Narrow band complex stimuli (such as F.M. tones, A.M. tones, damped wavetrains and narrow band noise) are used in sound field testing to overcome the effects of standing waves in the test enclosure. All such stimuli have a fluctuating intensity when they reach the ears of the person being tested. The temporal integration model proposed by Plomp and Bouman (1959) is suggested for use in the calibration of such fluctuating stimuli. Experimental data are given which show that when this is done, the threshold for pure tone stimuli may be inferred from measurements made with the complex stimuli. This equivalent pure tone threshold can be most accurately determined if the complex stimulus contains only small intensity fluctuations, or if the fluctuations occur at a rate sufficiently fast that the high intensity portions are not fully perceived by the ear. A method of calibration for such stimuli is suggested which involves reading the peak deflection of a standard sound level meter set to its 'rms-fast' mode.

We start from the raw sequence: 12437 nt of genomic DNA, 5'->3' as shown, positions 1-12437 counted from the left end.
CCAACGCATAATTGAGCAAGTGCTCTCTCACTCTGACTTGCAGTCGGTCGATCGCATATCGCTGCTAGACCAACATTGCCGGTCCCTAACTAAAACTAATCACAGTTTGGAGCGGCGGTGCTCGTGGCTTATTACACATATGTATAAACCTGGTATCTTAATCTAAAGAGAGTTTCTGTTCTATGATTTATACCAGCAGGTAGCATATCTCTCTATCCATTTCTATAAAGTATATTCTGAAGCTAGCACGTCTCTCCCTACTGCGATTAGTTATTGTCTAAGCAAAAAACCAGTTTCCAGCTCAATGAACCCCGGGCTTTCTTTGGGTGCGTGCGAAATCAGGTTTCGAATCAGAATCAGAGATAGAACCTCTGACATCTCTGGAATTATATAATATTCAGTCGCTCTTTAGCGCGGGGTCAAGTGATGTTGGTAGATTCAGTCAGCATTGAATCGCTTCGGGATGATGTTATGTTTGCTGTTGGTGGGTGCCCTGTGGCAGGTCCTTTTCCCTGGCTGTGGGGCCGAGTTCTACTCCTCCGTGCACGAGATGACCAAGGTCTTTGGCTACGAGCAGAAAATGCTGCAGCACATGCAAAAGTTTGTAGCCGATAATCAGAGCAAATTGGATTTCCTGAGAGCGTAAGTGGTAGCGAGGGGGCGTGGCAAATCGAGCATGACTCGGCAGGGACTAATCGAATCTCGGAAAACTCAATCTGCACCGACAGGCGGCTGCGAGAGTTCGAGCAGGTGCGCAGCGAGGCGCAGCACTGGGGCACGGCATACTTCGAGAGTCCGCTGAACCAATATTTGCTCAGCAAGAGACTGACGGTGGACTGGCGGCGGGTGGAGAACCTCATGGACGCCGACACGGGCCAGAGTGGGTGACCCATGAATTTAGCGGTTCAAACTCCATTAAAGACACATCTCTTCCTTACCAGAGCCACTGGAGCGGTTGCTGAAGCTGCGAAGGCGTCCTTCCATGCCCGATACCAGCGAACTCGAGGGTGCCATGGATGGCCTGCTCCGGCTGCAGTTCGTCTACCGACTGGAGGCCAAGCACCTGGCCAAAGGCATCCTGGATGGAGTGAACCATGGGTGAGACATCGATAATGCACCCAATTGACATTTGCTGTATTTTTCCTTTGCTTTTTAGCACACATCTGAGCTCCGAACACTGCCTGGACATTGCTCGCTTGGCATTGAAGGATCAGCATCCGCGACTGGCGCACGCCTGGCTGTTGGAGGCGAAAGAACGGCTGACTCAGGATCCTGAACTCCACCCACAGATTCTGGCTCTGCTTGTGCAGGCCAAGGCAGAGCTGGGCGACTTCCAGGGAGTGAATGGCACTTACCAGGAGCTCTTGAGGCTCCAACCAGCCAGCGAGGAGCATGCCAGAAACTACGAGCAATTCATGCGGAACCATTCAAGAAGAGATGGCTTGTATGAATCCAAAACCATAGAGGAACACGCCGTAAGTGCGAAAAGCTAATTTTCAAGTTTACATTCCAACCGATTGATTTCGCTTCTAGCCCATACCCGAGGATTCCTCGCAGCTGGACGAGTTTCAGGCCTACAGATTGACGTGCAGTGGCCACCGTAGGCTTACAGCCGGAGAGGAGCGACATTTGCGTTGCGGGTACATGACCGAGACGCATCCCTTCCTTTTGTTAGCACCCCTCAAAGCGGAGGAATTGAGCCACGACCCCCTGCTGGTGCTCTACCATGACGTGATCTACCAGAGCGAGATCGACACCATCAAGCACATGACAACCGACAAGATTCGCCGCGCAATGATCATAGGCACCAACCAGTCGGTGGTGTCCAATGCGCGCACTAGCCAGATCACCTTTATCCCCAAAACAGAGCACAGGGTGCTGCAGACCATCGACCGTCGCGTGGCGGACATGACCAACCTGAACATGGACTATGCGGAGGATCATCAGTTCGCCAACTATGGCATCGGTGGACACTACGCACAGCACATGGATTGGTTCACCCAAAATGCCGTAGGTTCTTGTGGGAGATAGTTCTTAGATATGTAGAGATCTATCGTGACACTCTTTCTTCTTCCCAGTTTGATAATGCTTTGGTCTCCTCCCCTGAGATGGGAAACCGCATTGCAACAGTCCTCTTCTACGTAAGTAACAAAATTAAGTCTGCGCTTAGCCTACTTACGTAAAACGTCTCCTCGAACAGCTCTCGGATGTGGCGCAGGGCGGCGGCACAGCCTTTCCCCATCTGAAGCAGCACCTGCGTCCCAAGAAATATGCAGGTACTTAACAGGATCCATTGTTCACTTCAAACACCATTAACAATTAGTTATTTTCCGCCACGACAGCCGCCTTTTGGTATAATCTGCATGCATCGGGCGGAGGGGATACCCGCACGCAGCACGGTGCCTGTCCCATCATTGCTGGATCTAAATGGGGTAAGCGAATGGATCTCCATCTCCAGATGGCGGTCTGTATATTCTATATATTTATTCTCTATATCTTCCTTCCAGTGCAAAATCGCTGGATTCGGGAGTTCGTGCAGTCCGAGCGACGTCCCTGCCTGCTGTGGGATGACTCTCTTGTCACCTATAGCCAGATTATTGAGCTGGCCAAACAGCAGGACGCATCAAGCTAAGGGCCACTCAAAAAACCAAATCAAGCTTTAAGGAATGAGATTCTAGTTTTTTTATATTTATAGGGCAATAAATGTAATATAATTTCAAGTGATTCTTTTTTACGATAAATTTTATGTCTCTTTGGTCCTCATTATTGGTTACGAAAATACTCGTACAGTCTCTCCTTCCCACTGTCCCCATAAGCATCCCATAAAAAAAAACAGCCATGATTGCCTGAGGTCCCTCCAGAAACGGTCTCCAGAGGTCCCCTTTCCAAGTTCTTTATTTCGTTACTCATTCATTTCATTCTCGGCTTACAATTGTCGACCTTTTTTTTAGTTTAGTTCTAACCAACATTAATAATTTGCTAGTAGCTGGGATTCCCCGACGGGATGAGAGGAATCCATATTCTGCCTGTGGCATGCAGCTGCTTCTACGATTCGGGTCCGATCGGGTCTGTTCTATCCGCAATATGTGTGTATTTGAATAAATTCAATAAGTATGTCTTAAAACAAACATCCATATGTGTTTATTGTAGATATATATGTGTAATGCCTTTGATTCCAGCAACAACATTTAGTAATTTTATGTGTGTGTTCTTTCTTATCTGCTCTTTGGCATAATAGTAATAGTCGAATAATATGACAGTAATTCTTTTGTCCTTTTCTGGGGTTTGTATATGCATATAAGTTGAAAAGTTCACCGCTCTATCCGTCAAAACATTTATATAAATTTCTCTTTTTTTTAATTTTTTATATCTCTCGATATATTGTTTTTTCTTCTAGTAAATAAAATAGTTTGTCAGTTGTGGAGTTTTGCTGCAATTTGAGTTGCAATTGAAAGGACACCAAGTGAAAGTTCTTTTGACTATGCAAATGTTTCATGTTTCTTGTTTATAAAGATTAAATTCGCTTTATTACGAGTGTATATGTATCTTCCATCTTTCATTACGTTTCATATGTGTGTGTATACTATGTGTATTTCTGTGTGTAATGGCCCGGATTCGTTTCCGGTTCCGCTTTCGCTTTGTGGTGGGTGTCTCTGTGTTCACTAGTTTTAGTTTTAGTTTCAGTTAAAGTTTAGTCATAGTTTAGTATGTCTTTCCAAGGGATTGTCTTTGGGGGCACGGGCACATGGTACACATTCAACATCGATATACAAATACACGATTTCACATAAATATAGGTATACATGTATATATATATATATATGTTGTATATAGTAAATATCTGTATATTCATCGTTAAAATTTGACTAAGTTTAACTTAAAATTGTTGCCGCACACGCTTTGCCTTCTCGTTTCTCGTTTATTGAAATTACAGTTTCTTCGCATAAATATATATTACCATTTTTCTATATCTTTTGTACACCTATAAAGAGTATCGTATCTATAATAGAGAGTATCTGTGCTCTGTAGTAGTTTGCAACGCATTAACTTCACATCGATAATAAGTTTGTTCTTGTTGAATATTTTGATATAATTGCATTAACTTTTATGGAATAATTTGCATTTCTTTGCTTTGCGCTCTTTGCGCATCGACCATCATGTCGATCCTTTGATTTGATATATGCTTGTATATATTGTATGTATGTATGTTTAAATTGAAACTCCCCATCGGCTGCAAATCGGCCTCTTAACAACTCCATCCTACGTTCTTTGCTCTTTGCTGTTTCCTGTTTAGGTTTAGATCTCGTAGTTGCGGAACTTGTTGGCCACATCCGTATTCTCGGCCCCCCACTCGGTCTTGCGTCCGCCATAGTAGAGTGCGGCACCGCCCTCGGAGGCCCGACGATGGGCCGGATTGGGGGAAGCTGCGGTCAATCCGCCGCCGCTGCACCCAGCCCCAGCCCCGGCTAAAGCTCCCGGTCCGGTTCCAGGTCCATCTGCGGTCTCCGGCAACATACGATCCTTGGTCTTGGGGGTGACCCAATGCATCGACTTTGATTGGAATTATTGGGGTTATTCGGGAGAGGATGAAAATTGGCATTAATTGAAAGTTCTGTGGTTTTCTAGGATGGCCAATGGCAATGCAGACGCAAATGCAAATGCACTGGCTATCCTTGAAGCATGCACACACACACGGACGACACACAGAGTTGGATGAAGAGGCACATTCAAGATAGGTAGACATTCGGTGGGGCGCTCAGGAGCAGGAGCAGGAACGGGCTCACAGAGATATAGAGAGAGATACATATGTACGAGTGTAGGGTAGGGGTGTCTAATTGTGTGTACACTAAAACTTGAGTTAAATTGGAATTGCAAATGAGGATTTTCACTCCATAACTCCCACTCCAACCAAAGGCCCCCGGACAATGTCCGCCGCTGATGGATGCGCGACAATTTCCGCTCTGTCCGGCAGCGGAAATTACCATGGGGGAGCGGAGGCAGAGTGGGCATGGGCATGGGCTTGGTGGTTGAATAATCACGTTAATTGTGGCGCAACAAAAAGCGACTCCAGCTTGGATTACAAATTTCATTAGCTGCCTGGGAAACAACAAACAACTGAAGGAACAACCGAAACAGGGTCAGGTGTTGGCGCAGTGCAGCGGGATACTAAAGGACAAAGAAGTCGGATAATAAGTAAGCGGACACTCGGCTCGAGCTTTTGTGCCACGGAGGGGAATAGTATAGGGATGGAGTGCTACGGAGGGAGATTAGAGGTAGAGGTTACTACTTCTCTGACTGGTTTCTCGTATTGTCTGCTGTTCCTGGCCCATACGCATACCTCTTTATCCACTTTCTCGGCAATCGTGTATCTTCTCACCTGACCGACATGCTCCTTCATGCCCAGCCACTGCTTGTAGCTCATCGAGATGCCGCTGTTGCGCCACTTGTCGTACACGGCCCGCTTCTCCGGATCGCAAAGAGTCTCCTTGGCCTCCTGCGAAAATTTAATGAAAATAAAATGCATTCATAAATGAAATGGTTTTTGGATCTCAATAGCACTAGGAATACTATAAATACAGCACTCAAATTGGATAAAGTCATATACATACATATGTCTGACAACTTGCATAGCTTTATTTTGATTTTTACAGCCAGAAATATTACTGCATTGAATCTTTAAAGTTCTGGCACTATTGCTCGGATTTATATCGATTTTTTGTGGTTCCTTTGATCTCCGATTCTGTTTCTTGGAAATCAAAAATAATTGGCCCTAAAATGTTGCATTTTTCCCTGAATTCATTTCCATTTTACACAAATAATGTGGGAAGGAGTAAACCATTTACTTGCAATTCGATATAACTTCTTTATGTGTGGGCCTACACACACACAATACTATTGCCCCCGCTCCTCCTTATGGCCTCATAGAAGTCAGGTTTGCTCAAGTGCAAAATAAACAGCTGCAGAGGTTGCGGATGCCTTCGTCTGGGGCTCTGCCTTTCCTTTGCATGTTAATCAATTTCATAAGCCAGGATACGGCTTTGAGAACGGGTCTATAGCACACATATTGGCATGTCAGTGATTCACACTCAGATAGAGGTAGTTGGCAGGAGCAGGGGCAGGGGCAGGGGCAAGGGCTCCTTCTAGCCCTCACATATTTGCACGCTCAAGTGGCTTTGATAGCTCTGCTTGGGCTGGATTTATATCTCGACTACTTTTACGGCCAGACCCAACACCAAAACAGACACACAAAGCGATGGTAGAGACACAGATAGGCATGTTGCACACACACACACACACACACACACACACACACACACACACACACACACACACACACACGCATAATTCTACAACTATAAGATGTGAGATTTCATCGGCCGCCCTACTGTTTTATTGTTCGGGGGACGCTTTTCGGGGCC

|Number of pages||11|
|Journal||Australian and New Zealand Journal of Audiology|
|Publication status||Published - 1980|